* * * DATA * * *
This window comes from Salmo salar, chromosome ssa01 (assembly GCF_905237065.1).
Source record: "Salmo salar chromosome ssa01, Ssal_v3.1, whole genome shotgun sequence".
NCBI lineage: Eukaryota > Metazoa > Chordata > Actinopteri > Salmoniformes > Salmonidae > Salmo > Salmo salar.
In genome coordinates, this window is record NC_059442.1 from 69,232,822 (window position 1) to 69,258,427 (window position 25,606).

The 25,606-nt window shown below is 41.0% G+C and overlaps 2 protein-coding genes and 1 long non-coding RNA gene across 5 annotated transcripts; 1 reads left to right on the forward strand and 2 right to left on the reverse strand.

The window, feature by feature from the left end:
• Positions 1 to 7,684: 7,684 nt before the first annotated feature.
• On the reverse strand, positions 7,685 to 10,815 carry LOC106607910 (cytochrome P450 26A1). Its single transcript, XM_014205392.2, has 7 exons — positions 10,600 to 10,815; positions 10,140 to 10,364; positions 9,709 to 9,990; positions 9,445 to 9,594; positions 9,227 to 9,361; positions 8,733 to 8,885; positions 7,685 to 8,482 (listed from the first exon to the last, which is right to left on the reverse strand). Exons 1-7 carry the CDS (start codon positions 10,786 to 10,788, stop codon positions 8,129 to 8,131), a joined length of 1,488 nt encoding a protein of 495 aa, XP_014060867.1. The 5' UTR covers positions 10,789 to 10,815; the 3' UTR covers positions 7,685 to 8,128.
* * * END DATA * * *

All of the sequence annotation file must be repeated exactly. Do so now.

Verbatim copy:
This window comes from Salmo salar, chromosome ssa01 (assembly GCF_905237065.1).
Source record: "Salmo salar chromosome ssa01, Ssal_v3.1, whole genome shotgun sequence".
NCBI lineage: Eukaryota > Metazoa > Chordata > Actinopteri > Salmoniformes > Salmonidae > Salmo > Salmo salar.
In genome coordinates, this window is record NC_059442.1 from 69,232,822 (window position 1) to 69,258,427 (window position 25,606).

The 25,606-nt window shown below is 41.0% G+C and overlaps 2 protein-coding genes and 1 long non-coding RNA gene across 5 annotated transcripts; 1 reads left to right on the forward strand and 2 right to left on the reverse strand.

The window, feature by feature from the left end:
• Positions 1 to 7,684: 7,684 nt before the first annotated feature.
• On the reverse strand, positions 7,685 to 10,815 carry LOC106607910 (cytochrome P450 26A1). Its single transcript, XM_014205392.2, has 7 exons — positions 10,600 to 10,815; positions 10,140 to 10,364; positions 9,709 to 9,990; positions 9,445 to 9,594; positions 9,227 to 9,361; positions 8,733 to 8,885; positions 7,685 to 8,482 (listed from the first exon to the last, which is right to left on the reverse strand). Exons 1-7 carry the CDS (start codon positions 10,786 to 10,788, stop codon positions 8,129 to 8,131), a joined length of 1,488 nt encoding a protein of 495 aa, XP_014060867.1. The 5' UTR covers positions 10,789 to 10,815; the 3' UTR covers positions 7,685 to 8,128.